bringing out
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Bringing Out the DeadBRINGING OUT THE DEAD - 1999
USA Release: October 22, 1999
Paramount Pictures
Rating: USA: R

It may seem laughable that I would call Martin Scorsese (CAPE FEAR) one of our planet's best film directors of all time. After all, far greater and more learned voices than mine have said the same thing much earlier in Mr. Scorsese's career and long before I came down the pike.

I find that, whenever I mention Scorsese's name, people are inclined to think "New York Mafia Movies". Scorsese has certainly directed some good ones, but they are still a very small part of who he is and what he does. What he does, what he always does, is direct movies about characters. His characters are never driven by the action, his characters always drive the action, it is the character, and not the plot, that create and make the story.

BRINGING OUT THE DEAD is a wandering lost tale of a wandering lost man. Scorsese has made these kinds of movies before, TAXI DRIVER being the one that comes closest to fitting in the genres of this website. Like TAXI DRIVER, this movie has no real beginning and no real end, instead it is just a slice, a very thin slice - only 48 hours - in the life of Paramedic Frank Pierce (Nicolas Cage: VAMPIRE'S KISS, FACE/OFF, 8MM). Frank opens the film with a narration of where he is coming from. He is man who has not saved a life in 3 months. He just needs to save one life to get his head right. But running through his Wednesday shift with Larry (John Goodman: C.H.U.D., ARACHNAPHOBIA, BARTON FINK, FALLEN, MONSTERS, INC.) gets him a man who has died from a cardiac arrest in front of his family. While feebly attempting to resuscitate the lost cause, he finds himself attracted to the man's daughter Mary Burke (Patricia Arquette: A NIGHTMARE ON ELM STREET 3, ED WOOD, STIGMATA). The man has a pulse and they rush him to the local hospital. For the next three days, Mary Burke and her father will be the focal point of Frank's worst dreams.

"I realized that I didn't have to sleep to have nightmares." Frank says through narration.

Come Thursday, Frank has a new shift partner in the form of Marcus (Ving Rhames: JACOB'S LADDER, THE PEOPLE UNDER THE STAIRS, PULP FICTION). Marcus, unlike Frank, just loves his job. It gives him a pleasure that is manic, spiritual, and lusty all at the same time. Rhames plays his part as a God-Fearing Cocksman to perfection. Meanwhile, Frank learns a bit more about Mary's life as she appears to be living at the hospital, waiting for word one way or the other on her Father, who flickers in and out of life in the emergency room.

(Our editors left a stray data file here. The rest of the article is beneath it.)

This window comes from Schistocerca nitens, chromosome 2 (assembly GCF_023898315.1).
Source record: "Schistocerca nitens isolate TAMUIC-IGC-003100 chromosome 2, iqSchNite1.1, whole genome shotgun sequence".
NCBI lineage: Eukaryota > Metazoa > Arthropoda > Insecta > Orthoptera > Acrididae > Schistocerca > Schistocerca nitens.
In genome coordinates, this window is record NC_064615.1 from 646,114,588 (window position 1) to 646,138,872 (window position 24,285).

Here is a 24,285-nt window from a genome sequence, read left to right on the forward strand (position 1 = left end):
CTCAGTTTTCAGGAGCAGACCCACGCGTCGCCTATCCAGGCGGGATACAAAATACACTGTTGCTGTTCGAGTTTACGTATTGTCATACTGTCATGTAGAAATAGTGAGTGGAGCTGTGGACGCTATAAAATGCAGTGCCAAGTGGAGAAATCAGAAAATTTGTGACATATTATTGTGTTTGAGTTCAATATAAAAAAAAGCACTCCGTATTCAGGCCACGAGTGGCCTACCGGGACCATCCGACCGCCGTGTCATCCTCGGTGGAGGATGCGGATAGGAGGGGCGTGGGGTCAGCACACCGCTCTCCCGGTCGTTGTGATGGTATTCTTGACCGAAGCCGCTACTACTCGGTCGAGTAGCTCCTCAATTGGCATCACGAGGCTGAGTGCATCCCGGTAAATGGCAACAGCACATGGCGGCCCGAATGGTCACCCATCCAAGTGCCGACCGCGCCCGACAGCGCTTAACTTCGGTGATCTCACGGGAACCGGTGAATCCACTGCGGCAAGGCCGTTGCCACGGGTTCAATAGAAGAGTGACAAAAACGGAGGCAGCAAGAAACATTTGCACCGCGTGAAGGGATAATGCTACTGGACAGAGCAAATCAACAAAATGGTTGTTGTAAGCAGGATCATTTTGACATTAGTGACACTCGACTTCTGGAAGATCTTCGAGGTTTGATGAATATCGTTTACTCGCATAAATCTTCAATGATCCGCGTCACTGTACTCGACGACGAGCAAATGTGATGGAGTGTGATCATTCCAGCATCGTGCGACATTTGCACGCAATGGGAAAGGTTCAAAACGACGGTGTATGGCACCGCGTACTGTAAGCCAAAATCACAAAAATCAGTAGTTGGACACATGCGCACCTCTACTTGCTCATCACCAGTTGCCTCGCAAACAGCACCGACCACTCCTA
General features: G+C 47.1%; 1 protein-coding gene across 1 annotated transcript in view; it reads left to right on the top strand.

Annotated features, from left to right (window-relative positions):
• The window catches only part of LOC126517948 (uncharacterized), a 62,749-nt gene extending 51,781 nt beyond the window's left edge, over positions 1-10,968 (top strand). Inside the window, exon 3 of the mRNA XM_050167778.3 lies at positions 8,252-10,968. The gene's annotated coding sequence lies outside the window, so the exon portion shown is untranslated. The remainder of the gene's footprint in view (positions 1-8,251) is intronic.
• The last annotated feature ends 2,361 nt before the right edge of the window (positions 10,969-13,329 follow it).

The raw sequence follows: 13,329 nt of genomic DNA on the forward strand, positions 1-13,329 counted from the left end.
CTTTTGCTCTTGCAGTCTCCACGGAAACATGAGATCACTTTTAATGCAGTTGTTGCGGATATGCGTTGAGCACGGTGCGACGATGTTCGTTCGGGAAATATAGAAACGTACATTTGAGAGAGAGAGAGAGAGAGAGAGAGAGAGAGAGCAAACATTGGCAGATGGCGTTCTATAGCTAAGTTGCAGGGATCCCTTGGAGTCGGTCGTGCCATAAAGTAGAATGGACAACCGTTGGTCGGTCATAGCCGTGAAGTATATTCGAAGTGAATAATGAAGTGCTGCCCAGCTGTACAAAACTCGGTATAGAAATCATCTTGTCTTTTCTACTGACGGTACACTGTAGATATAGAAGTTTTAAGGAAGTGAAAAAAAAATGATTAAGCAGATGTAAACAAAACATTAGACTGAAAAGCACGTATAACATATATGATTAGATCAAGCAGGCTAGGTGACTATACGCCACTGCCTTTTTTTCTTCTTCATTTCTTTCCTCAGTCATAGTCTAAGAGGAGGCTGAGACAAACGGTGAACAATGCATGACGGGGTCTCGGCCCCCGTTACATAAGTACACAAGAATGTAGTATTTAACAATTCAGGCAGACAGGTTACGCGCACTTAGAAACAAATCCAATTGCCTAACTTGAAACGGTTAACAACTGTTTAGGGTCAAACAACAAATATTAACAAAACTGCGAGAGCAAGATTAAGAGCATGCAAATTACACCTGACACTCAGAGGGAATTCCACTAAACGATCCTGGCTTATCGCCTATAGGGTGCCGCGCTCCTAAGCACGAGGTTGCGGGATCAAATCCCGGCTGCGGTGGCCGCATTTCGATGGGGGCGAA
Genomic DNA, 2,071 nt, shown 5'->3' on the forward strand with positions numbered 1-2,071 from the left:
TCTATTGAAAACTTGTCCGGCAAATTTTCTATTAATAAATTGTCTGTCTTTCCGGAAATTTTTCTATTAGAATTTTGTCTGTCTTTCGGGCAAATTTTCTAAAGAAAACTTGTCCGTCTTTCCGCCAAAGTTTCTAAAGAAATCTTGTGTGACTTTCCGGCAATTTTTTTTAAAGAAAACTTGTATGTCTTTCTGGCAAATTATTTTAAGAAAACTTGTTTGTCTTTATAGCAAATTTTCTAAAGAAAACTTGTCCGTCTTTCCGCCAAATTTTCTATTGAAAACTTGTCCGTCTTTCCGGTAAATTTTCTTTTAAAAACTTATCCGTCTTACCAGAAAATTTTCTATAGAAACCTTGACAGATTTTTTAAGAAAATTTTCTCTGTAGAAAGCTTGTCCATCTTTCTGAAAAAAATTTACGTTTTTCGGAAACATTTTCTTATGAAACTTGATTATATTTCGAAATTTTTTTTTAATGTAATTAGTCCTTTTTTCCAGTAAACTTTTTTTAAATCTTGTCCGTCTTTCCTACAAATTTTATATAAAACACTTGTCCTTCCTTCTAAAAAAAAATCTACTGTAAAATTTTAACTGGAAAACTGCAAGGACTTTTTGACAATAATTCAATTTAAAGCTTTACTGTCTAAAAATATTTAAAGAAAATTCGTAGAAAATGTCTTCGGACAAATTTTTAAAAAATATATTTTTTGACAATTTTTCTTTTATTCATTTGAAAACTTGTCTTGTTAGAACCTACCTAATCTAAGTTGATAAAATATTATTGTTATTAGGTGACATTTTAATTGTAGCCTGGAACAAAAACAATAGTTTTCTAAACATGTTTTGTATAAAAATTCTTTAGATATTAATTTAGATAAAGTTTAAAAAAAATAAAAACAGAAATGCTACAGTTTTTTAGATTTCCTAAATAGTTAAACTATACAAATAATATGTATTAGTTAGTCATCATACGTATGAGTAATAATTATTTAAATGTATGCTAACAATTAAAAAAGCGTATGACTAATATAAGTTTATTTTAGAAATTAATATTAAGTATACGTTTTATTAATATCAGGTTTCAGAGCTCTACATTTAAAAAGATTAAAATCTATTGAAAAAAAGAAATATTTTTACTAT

We also learn a bit more about Frank. We find that he is focusing only on the lives he has lost. In actuality, Frank is saving lives every night, but he can't feel that anymore. The main reason for this is due to a young woman named Rose that he tried very hard to save, but lost all the same. He can't get her out of his head, and she haunts his mind to the brink of insanity.

Come Friday his partner is an old buddy of his named Tom Wills (Tom Sizemore: PENN AND TELLER GET KILLED, NATURAL BORN KILLERS, RELIC). Though Tom Wills is crazed like Frank, the difference is, Tom has a specific code: a line that he will not cross; whereas Frank lost his.

All of Frank's partners have dreams and desires, thoughts for the future, where Frank has none. These characters; from major to minor - like drug dealer Cy Coates (Cliff Curtis: DEEP RISING, VIRUS) who is chillingly warm and slickly sincere; an excellent performance by Curtis.

The screenplay and its characters, as written by longtime Martin Scorsese collaborator Paul Schrader (OBSESSION, CAT PEOPLE), from an original novel by Joe Connelly, is fine tuned and flawless. It gives Scorsese the room to be his most creative without ever resorting to meandering staring-off-into-space or wandering-around-aimlessly kinds of shots like the kind found in movies like HABIT, (mentioned here because the writer/director/lead actor of that film, Larry Fessenden, makes a brief cameo appearance in this flick). Sometimes it seems that only Schrader knows how to write such a screenplay and only Scorsese knows how to direct it.

The biggest problem with this otherwise fine film is Nicolas Cage.

Cage is one of my most favorite actors but I don't know where he was going in this movie. Everyone else attacks their roles with gusto, but Cage is not only a lost soul in the movie, he is also a lost actor in his character, exhibiting only brief flashes of his gifted talent. His perennial hang dog throughout the film is not near enough to sustain interest in him. This movie, and Schrader's script, call for a lot from the lead actor, and I for one would have thought Cage more than capable of handling it.

Instead, the varied and real performances of the other actors and Scorsese's direction all whip around Cage instead of orbiting him, leaving him spinning in their wake. As entertaining as this movie is, as wild and as fun as it can be, I found myself way more interested in all the characters that Frank met. I never got involved enough with, and worried about the solution to, Frank's problems. Since Cage is fully 95% of this movie, the center piece and the narrator, this film stumbles where the pacing otherwise demands flight. A major script re-write - one where Frank tells the story of the people in his life with him as an observer - and with his problems put in the background as a subplot, could have saved BRINGING OUT THE DEAD. But you can't fault Paul Schrader for that, how could he have known?

Three Shriek Girls

Shriek GirlsShriek GirlsShriek Girls
This review copyright 1999 E.C.McMullen Jr.

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